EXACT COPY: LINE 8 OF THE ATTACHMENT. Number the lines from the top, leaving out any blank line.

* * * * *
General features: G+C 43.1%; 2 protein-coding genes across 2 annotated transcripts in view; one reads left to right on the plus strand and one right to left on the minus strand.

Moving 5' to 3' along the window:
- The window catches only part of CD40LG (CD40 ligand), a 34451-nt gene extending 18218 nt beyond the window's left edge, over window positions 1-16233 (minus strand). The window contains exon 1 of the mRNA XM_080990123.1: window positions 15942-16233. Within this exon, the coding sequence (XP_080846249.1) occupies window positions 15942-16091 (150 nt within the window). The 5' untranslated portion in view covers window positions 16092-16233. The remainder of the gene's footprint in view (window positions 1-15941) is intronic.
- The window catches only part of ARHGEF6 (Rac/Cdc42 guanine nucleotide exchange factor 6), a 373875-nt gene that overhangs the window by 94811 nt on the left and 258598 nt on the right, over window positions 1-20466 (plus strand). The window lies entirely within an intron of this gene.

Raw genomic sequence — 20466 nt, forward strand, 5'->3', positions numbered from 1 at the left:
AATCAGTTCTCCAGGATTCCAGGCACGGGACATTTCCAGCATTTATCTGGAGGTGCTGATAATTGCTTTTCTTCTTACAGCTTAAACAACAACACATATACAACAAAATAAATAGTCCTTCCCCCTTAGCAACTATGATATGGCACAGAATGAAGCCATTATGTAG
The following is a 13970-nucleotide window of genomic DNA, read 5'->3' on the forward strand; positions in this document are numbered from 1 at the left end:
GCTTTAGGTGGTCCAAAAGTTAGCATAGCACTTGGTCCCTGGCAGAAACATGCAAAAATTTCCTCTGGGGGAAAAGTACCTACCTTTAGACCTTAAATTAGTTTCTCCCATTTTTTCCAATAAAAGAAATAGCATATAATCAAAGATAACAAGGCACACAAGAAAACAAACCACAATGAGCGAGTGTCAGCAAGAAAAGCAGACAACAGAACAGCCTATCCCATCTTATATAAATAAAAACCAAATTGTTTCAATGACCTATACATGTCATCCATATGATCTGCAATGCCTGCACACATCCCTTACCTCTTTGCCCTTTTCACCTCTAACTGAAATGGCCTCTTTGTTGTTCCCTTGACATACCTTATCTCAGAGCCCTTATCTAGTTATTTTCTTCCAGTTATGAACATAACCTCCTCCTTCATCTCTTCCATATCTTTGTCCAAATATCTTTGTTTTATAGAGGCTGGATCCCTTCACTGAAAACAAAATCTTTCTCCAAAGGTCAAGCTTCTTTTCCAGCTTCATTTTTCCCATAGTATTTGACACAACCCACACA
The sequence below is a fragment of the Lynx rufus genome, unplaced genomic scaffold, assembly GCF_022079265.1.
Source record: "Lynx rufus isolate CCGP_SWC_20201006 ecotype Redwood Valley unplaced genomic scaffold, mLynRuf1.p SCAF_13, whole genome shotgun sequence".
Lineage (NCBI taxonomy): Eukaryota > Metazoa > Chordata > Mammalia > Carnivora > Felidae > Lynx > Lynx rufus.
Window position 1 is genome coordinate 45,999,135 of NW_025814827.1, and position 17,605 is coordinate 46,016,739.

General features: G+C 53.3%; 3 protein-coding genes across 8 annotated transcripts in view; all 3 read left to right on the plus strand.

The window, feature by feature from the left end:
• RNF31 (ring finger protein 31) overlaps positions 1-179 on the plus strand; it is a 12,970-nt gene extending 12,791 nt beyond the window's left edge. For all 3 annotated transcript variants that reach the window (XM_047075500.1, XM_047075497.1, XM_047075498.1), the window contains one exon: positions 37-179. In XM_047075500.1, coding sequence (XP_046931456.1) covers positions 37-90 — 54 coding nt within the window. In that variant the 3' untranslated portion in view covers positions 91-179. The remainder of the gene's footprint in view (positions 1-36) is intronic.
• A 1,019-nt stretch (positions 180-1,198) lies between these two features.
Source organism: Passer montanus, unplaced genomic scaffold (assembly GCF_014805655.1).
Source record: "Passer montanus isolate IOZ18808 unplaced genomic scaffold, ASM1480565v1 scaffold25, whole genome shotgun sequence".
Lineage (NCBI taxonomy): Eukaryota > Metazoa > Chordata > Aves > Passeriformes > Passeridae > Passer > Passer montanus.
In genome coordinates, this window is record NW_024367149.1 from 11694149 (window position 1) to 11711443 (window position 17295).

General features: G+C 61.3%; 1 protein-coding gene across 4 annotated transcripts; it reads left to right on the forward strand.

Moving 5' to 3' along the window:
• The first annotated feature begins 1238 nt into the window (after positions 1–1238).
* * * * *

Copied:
GCTTTAGGTGGTCCAAAAGTTAGCATAGCACTTGGTCCCTGGCAGAAACATGCAAAAATTTCCTCTGGGGGAAAAGTACCTACCTTTAGACCTTAAATTAGTTTCTCCCATTTTTTCCAATAAAAGAAATAGCATATAATCAAAGATAACAAGGCACACAAGAAAACAAACCACAATGAGCGAGTGTCAGCAAGAAAAGCAGACAACAGAACAGCCTATCCCATCTTATATAAATAAAAACCAAATTGTTTCAATGACCTATACATGTCATCCATATGATCTGCAATGCCTGCACACATCCCTTACCTCTTTGCCCTTTTCACCTCTAACTGAAATGGCCTCTTTGTTGTTCCCTTGACATACCTTATCTCAGAGCCCTTATCTAGTTATTTTCTTCCAGTTATGAACATAACCTCCTCCTTCATCTCTTCCATATCTTTGTCCAAATATCTTTGTTTTATAGAGGCTGGATCCCTTCACTGAAAACAAAATCTTTCTCCAAAGGTCAAGCTTCTTTTCCAGCTTCATTTTTCCCATAGTATTTGACACAACCCACACA